Julie Bishop stalls on UN call for Sri Lanka war crimes inquiry
“We encourage all parties to take a constructive approach to assist the process of reconciliation in Sri Lanka.”: Julie Bishop Photo: AP
The Abbott government is resisting a push by its closest allies to establish a United Nations investigation into war crimes and human rights abuses in Sri Lanka, where Australia has returned more than 1100 failed asylum seekers in the past 18 months.
A draft UN resolution, obtained by Fairfax Media, calls on the UN Office of the High Commissioner for Human Rights to conduct the inquiry into ”alleged serious violations and abuses of human rights” in Sri Lanka that leaves open the possibility it could lead to prosecutions, including for members of the current government.
Foreign Minister Julie Bishop confirmed Australia had not co-sponsored the resolution and wanted a motion to reflect ”progress” in ”reconstruction and rehabilitation” in Sri Lanka.
Australia has previously co-sponsored resolutions at the UN’s Human Rights Council expressing concern on Sri Lanka’s record but is understood to have exasperated the US, Canada, Britain and the Europe Union by not yet backing this one, which for the first time calls for an independent and comprehensive inquiry into the allegations.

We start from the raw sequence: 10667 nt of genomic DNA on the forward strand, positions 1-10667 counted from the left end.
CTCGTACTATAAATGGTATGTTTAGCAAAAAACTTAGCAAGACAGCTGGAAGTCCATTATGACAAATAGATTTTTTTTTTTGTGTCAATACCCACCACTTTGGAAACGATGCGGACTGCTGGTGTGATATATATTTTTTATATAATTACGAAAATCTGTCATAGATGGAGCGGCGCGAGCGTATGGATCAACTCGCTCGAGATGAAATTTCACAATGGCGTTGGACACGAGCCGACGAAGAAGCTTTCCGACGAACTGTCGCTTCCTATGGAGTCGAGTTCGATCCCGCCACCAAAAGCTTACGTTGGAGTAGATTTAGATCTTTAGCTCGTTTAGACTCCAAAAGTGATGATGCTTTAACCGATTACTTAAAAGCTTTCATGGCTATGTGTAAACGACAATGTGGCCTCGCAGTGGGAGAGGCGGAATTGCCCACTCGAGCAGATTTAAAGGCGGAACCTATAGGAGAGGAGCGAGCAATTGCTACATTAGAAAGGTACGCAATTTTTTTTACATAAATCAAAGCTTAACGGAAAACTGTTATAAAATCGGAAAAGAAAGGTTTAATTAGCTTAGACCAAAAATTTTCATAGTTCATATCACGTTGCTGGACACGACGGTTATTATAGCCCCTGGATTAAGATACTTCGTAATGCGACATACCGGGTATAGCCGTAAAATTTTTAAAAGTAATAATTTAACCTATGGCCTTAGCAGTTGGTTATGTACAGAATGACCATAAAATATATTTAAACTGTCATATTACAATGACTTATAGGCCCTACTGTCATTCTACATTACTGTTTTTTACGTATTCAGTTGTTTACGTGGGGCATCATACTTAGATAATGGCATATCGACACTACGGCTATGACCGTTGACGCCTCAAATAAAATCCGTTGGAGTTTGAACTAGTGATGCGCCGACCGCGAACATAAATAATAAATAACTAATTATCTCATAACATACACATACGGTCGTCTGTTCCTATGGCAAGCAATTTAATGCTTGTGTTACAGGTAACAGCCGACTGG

The end of Sri Lanka’s civil war in 2009 was brutal as the rebel Tamil Tigers were crushed by the Sinhalese majority government led by President Mahinda Rajapaksa, who remains the country’s leader.
Sri Lanka’s victorious security forces are accused of corralling civilians into no-fire zones and then launching artillery, assassinating surrendering rivals, and the rape and torture of civilians. The Tamil Tigers are also accused of war crimes.
The UN inquiry, to be voted on next week, would investigate alleged atrocities by both sides.
Ms Bishop said the government wanted to see a final text of the resolution before deciding whether it would co-sponsor the resolution.
”Sri Lanka has made progress since the end of the violent civil war in 2009, including on reconstruction and rehabilitation and we expect this to be reflected in any final text,” she wrote in an email. ”We encourage all parties to take a constructive approach to assist the process of reconciliation in Sri Lanka.”
Any inquiry could place Australia’s policy of returning Sri Lankan asylum seekers in jeopardy. Returning asylum seekers to a country where there remains a genuine fear of persecution is illegal under international law.
Under a policy begun under the Rudd government, Sri Lankan asylum seekers are put through a stricter process to prove they are refugees, denying them access to legal advice and the right of appeal.
More than 1100 Sri Lankan asylum seekers have been returned, many forcibly, since October 2012 and that country’s government boasts it has stopped 4500 more leaving its shores, in part due to intelligence, materiel and financial support from Australia.
”Australia’s approach looks like capitulation to the wishes of the authoritarian Sri Lankan regime,” Human Rights Law Centre advocacy director Emily Howie said.